Counseling Love and Romance Psychology Relationships Sex Therapy

The Key To Getting the Sex You Want

by B. Imei Hsu, BSN-RN, MAC-LMHC, Artist

Can you really learn how to get the sex you want (assuming you have some room for improvement), rather than rely on luck, time, or a miracle? And if you can learn, what can the therapists at Seattle Direct Counseling help you with in your learning process? What is the key to getting the sex you want? I think the key is negotiation, and with that key comes as much danger as there is opportunity. To explore negotiation, I’ve taken on a popular topic that unless you’ve been on a desert island for the past year, you’ve heard something about.

A Little Caveat

If you are in a committed relationship of any kind, getting the sex you want sounds reasonable compared to someone who is not in a committed relationship. It makes sense that at least some part of a committed relationship assumes that there is a sexual connection between the partners. But like everything that seems to have a rosy side, a committed relationship is no guarantee of the best mind-blowing sex you’ve ever had. Even if you had access to an agreeable partner(s) who willingly and frequently offered you sex, it may not be the sex you truly want.  And for those who are not in a committed relationship, perhaps you can quietly admit that just because you find someone to be with does not translate into getting what you want out of a sexual encounter. It’s just not that simple unless you like relying on dumb luck.

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The Rights of Marriage For All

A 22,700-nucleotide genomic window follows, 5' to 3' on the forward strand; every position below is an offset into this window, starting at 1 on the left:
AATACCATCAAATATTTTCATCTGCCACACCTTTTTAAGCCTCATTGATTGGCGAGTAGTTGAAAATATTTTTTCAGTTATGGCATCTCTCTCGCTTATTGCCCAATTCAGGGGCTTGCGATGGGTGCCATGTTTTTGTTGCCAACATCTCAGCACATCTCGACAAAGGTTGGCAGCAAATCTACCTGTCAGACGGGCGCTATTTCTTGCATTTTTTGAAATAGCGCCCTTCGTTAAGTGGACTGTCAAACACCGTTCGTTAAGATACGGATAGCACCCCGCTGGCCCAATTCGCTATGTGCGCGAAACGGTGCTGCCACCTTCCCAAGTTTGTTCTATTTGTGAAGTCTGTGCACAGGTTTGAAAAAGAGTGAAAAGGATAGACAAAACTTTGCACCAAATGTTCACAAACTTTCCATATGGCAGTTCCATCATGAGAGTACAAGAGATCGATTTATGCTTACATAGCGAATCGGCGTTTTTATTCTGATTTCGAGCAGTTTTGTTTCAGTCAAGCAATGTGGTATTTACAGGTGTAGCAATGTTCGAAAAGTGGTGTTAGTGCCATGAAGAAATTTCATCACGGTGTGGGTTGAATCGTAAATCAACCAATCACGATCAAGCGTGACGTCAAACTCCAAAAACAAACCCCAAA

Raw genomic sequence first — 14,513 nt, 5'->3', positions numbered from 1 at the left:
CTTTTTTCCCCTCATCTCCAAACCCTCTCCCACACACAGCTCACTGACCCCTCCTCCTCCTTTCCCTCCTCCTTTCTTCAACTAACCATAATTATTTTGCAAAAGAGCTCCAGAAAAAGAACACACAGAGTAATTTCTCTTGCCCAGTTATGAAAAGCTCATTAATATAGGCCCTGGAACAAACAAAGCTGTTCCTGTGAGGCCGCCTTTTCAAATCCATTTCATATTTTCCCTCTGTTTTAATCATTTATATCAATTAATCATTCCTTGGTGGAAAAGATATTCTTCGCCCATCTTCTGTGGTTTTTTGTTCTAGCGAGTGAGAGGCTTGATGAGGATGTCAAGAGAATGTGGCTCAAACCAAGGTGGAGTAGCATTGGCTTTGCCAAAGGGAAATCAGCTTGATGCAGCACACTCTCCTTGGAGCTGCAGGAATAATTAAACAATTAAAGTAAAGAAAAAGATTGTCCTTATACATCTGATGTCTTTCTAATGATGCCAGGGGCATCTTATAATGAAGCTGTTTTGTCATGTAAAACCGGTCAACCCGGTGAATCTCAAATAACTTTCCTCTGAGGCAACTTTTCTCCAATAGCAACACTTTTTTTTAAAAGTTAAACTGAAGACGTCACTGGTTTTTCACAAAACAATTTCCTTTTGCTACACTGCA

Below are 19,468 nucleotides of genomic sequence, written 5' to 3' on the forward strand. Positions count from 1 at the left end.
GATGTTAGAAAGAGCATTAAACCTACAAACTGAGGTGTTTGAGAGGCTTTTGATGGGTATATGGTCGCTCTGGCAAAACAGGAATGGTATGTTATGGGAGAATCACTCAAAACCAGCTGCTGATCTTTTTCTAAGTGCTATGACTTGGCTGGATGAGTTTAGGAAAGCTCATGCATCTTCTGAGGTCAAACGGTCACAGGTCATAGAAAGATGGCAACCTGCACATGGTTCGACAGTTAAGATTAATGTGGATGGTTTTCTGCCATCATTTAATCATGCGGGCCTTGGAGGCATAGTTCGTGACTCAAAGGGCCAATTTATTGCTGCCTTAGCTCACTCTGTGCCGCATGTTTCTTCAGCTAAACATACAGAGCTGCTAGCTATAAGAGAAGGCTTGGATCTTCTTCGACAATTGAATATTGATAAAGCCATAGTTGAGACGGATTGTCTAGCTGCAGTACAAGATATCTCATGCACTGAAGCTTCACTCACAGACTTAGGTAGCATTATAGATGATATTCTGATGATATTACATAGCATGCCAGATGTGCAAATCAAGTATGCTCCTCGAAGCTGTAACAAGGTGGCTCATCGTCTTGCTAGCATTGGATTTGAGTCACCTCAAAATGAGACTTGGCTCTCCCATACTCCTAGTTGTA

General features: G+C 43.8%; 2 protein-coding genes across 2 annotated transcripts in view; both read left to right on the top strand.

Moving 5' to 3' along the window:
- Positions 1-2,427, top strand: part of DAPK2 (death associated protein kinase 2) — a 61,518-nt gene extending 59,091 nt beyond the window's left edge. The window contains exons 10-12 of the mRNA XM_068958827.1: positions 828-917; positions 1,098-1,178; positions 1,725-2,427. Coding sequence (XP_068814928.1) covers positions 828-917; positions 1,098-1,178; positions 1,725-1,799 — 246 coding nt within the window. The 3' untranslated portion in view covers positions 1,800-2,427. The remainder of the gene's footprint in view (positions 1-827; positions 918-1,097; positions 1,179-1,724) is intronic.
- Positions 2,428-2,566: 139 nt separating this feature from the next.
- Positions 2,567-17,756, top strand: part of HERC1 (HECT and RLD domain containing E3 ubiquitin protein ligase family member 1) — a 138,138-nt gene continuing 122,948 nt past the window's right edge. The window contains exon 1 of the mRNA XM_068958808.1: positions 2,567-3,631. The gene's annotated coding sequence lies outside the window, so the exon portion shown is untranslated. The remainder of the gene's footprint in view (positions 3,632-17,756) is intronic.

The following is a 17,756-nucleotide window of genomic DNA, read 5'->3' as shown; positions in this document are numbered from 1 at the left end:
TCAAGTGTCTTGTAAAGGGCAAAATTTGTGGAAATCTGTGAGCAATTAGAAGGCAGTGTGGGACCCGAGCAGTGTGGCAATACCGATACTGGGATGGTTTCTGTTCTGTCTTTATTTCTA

By B. Imei Hsu, BSN-RN, MAC-LMHC, Artist

While Washington State was in the process of creating (and subsequently passing) Referendum 74 allowing same-sex couples to marry in this November’s Washington State elections, I  thought about what both sides of the issue are and will continue to fight over. While I applaud and support my state in granting same-sex couples the right to marry, it’s clear there is so much more to be done! Same-sex couples who marry will still encounter bias and administrative red tape at the federal level as their marriages are not recognized in other parts of the country. With just a brief review of history in the year 1967, we can glimpse at what one remarkable time in history can teach us about learning from the past to better our future. What are the rights of marriage? And how can we move forward to help strengthen families by supplying adequate support and care?


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Preventing the Bonk In Life

Preventing the Bonk in Life
By B. Imei Hsu, BSN-RN, MAC-LMHC, Artist

A professional trainer described a recent race involving a young athlete who ran out of steam just before the finish line. Slated to win, her body went from flight to a sudden near stand-still, while her competitors sprinted past her. Trainers and athletes call this response a bonk, when the athlete experiences a depletion of muscle glycogen or a brain depletion of blood glucose. This usually happens when the athlete either did not eat properly before the race, or in the case of an endurance race, the athlete did not replace the necessary protein-carbohydrate ratio needed to replenish glycogen stores. In this case, the young girl simply stopped running because there was no more “giddy yup” left in her leg muscles. As I’ve been reading about the kind of training and nutrition I will need to comfortably run my first 10K race and begin training for my first half-marathon, I’ve noticed similarities between a mild physical bonk I experienced after running more than 10K, and life experiences and challenges that can set you up for what I’m calling a life bonk. Here are a few ways to look at a bonk and how you may prevent a life bonk.

Watch this video to see runner Jonathan Raymond hitting the bonk just 100 meters from the finish line in the 2009 Canberra Marathon